Illegal logging is usually accompanied by other predatory trade, such as illegal poaching of elephant tusks, rhino horns, and leopard skins, with many Chinese timber traders being the main buyers of these products. Rhino horns in particular are highly valued by the Chinese for their supposedly aphrodisiac qualities. These same traders are also often involved in the smuggling of precious stones such as emeralds, tourmalines, grenadines, and blue topaz. The trade in illegal precious stones is primarily located in Niassa and Zambezia – coincidently two of the provinces where logging is more pronounced – as well as in Manica Province along the Zimbabwe border. Local NGOS have also accused Chinese fishing vessels of large scale poaching, particularly in the coastal provinces of Sofala and Zambezia for prawn and Inhambane for lobster and various species of fish. In 2005, a Chinese vessel carrying 4 tons of illegal shark fins was reported to have left Maputo harbor bound to Hong Kong.
Unfortunately for Mozambique, the Chinese are not the only culprits, with many western and Japanese nationals engaged in various sorts of damaging and illicit trade. A mid-rank official from the Servicos de Informacao e Seguranca do Estado (SISE), the Mozambican state security agency, told the author that even some western diplomats posted to Maputo, the capital, have been involved. A European Union diplomat has been questioned over an alleged attempt to buy illegal tourmaline stones. In the past decade, Mozambique has experienced significant economic growth, with GDP increasing at rates of 7 to 9 percent a year. However, the bulk of its people have seen very little benefit coming their way and despite the impressive growth figures, the Mozambican government is relying on foreign aid to meet 58 percent of its 2008 state budget. Corruption and organized crime have reached epidemic proportions, with allegations of official involvement now commonplace. Chinese businesses find very little choice but to associate themselves with local corrupt officials and crime bosses. Indeed, assassinated journalist Carlos Cardozo, now a folk hero for his anti corruption reporting, once said that “In my country there is very little difference between the government and the crime world.”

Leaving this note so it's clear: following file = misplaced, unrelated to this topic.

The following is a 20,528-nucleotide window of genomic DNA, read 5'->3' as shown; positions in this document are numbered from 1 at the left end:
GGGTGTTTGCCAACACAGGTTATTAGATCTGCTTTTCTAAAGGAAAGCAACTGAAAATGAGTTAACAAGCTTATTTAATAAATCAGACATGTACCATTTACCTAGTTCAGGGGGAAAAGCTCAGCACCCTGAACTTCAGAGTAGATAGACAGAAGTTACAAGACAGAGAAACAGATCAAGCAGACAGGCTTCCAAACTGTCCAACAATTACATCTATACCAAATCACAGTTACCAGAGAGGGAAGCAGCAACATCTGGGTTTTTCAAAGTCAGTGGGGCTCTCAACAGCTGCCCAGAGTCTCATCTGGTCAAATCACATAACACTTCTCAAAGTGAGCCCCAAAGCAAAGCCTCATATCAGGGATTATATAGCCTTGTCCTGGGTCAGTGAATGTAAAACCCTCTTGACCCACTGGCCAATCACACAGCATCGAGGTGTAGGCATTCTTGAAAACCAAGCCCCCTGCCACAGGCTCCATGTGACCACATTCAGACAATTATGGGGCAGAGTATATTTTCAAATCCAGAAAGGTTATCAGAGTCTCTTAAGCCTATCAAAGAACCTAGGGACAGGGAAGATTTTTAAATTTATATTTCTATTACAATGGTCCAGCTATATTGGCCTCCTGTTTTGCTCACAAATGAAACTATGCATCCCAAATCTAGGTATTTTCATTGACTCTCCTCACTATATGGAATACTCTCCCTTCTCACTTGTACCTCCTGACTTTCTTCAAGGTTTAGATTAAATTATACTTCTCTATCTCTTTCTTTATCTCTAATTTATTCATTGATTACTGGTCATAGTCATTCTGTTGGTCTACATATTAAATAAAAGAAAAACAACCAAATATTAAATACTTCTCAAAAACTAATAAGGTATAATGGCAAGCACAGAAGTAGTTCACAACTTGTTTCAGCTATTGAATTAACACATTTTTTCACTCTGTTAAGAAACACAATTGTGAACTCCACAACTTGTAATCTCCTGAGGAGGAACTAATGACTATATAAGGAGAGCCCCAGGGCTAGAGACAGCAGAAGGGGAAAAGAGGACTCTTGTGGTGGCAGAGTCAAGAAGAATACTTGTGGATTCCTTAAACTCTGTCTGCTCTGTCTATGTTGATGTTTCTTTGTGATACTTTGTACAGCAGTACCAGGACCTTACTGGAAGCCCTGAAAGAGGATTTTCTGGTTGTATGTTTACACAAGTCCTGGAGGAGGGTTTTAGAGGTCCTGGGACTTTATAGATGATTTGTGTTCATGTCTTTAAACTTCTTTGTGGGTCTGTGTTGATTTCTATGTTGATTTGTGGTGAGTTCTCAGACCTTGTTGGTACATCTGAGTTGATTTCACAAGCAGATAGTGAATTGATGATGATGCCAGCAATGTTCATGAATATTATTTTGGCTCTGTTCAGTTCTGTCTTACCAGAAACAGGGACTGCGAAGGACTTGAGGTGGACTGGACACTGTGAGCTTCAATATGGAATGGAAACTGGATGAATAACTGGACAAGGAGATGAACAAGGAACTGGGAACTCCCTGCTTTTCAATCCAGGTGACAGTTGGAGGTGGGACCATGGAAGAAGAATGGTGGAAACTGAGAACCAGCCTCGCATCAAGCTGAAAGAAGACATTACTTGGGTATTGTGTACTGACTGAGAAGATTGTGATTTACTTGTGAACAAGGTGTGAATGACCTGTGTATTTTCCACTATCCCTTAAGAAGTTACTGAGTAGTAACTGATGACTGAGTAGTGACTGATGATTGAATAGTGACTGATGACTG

Chinese traders usually provide money to local small businessmen to buy logging licenses and than sell their logs to the Chinese. In 2004, some 167 such licenses where awarded, often with very little legal supervision. Various high ranking officials are reported to be selling timber from their lands, with the sales taking place in very dubious circumstances. In the province of Sofala, an army Colonel was reported to be charging a Chinese businessman for protection against the local police.
The corruption problem makes it extremely difficult to assess the real extent of China’s logging activities. For instance, in 2005 the Ministry of Agriculture and Forests claimed that 33,200 cubic meters of logs were produced in Zambezia Province and that of this 28,400 cubic meters were exported. However, the port authority’s records for the same year show that 17 bulk carriers and 27 container ships loaded with logs totaling 51,000 cubic meters left Zambezia bound primarily to Chinese ports. The true volume of Chinese timber imports from the country is likely to be at least three times more than the official number.